That is NOT true. No animal just caries rabies. If they get it they die from it like everything else. Rabies vector means in the wild they tend to get it more than other species, raccoons, foxes, bats, and skunks tend to get labeled this way but there is no such thing as a carrier that never develops symptoms but passes it around.
Infected animals do not shed the virus until they start to show symptoms. Some animals display dumb rabies, where instead of being manic they seem "tame". If you come across a seemingly tame wild animal it is probably rabid and that IS displaying a symptom and it is going to die. A breeders raccoons not exposed to wildlife will not develop the disease out of nowhere.
Also vaccines work on exotics they just refuse to approve them for that use for public use but they do have approval for wildlife vaccine for non-public use. Breeders usually vaccinate their babies.
The odds of a domestic skunk having raccoon round worm is also extremely and they are nominally on a regular worming schedule just in case. The risk in general is not all that high anyway. The largest problem is in young children who eat dirt contaminated with wild raccoon feces and it sometimes causes blindness.
There is a number of worms that in the wrong host can migrate to other organs of the body any of these could migrate to the brain, including one house cats can carry. The odds of any of them infecting someone and migrating and infecting the brain or eyes to the point of causing major symptoms is very small, especially if you wash your hands after handling poop.
Dogs and cats carry worms that can kill your children http://www.cdc.gov/ncidod/dpd/parasi...prevention.htm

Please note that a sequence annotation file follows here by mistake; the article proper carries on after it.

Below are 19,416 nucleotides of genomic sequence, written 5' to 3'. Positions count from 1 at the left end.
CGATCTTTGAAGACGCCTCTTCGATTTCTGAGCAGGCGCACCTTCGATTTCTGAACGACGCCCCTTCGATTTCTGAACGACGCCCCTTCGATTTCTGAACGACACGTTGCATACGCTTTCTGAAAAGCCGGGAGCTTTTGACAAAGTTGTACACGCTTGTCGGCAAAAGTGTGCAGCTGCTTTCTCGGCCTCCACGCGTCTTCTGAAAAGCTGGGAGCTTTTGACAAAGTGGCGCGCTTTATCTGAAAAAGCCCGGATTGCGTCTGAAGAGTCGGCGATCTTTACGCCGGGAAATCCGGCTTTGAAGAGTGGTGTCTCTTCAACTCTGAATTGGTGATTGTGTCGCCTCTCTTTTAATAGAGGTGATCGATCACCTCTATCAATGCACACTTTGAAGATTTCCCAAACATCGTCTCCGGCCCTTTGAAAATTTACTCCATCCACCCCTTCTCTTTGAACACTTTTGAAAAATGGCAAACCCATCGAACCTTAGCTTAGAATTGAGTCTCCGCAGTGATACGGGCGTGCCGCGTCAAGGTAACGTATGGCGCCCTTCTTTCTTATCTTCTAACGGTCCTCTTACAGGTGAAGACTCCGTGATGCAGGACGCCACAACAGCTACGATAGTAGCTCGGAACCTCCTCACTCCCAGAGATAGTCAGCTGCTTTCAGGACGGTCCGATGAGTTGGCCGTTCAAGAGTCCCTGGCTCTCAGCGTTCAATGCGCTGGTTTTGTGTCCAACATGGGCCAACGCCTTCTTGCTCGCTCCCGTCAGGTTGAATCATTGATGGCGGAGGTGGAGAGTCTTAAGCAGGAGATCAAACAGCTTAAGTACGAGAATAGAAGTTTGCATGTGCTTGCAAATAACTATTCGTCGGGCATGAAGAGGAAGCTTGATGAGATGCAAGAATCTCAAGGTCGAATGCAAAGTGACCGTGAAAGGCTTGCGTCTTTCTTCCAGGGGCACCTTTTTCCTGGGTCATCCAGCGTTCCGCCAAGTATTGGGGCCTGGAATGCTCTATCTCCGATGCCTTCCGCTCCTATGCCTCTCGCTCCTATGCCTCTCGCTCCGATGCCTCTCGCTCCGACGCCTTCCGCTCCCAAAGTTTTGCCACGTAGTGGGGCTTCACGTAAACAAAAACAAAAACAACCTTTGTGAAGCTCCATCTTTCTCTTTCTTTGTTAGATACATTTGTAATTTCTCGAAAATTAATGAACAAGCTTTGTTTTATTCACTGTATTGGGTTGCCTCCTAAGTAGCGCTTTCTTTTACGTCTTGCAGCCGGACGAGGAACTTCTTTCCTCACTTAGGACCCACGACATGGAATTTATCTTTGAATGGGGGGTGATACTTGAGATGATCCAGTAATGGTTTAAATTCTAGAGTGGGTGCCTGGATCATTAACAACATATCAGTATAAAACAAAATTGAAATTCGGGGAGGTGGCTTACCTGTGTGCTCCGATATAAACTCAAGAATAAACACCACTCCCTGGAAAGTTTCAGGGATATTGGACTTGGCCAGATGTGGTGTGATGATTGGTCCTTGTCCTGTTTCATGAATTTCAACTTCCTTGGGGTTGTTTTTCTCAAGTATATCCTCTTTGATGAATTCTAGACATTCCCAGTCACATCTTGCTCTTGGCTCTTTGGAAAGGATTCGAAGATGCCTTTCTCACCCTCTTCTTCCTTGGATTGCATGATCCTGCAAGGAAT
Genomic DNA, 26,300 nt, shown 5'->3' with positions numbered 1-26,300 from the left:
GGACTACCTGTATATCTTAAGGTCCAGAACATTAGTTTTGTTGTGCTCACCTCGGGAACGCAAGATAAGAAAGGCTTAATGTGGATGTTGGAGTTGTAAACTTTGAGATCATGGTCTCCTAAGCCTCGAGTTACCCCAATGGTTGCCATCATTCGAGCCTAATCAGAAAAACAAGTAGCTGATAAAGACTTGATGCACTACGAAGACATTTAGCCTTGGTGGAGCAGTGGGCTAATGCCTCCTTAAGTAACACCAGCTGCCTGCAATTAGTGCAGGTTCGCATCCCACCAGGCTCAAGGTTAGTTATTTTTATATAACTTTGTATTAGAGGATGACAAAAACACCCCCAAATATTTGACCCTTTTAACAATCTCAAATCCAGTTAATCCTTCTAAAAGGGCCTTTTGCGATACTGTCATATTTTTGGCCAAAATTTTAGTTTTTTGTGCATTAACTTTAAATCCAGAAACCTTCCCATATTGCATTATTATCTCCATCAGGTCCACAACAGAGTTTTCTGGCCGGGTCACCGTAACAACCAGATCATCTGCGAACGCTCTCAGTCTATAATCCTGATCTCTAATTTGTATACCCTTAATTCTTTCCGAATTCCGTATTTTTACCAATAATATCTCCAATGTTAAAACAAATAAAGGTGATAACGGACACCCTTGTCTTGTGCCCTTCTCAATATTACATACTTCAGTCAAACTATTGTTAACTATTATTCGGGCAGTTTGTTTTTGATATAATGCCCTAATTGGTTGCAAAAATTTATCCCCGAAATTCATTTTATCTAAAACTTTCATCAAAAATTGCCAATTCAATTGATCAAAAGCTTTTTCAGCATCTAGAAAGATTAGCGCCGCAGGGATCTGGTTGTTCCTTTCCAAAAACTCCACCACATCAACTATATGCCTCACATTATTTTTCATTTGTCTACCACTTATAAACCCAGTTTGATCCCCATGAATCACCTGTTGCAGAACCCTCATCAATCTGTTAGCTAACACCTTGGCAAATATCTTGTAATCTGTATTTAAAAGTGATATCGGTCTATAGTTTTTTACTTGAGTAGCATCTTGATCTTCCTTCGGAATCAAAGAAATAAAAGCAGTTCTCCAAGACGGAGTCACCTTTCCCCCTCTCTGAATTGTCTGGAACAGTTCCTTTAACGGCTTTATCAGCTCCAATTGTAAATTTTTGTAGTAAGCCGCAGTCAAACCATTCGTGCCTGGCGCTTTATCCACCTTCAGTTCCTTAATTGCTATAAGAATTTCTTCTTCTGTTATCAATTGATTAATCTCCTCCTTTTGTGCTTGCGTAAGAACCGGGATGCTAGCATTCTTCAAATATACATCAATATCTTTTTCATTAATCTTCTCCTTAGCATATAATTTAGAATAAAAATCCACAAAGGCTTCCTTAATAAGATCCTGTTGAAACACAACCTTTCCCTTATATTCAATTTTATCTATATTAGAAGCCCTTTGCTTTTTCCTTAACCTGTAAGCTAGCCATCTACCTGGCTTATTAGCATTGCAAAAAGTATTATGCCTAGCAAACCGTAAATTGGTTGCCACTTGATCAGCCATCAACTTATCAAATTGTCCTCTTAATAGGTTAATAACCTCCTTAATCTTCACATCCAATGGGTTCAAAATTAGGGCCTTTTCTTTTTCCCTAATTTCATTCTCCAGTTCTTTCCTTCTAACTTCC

Domestic;y raised exotics are at a lower risk than most dogs and cats of getting rabies. Many people still do not vaccinate their dogs and cats and let them run loose.
"Occasionally larvae become trapped in the small blood vessels behind the eye (Ocular Larva Migrans) or in the brain." http://www.petevents.com.au/news_articles/16.shtml
Human toxocarosis via pets vs. Baylisascaris http://www.geocities.com/RainForest/...roundworm.html
It should be noted that visceral larva migrans and ocular larva migrans in humans (and other animals) can also be caused by feces of other animals - most notably pet dogs and cats.
Human infection with the toxiocaris larvae of canine or feline roundworms is known collectively as toxocariasis. All cases of toxocariasis come from pets, according to the Texas Dept. of Health, Div. of Zoonosis Control, which states an estimated 10,000 new cases of roundworm infection occur in children every year, most often as a result of eating dirt contaminated with animal feces. Most human infections are mild enough to go unnoticed and apparently produce no permanent damage. However sometimes infection results in severe and even fatal disease. Common symptoms include abdominal pain, headache, weakness, lethargy and wheezing. Due to the public health significance, it is important to distinguish Baylisascaris from Toxocara. Not to minimize the risk, but in many states raccoons are being systematically euthanized because of the panic over perceived danger of transmission of the raccoon roundworm to humans as a result of two documented cases (one a fatality) to date,
including a case in 1998 where a child in Pacific Grove, California was infected by eating bark on firewood that had been contaminated by raccoon feces. Over 177 local wild raccoons were systematically executed before a lawsuit by the City's concerned citizens brought the killings to a halt. Eradication of raccoons will not prevent the very rare disease visceral larva migrans in humans. However, education and some common sense might.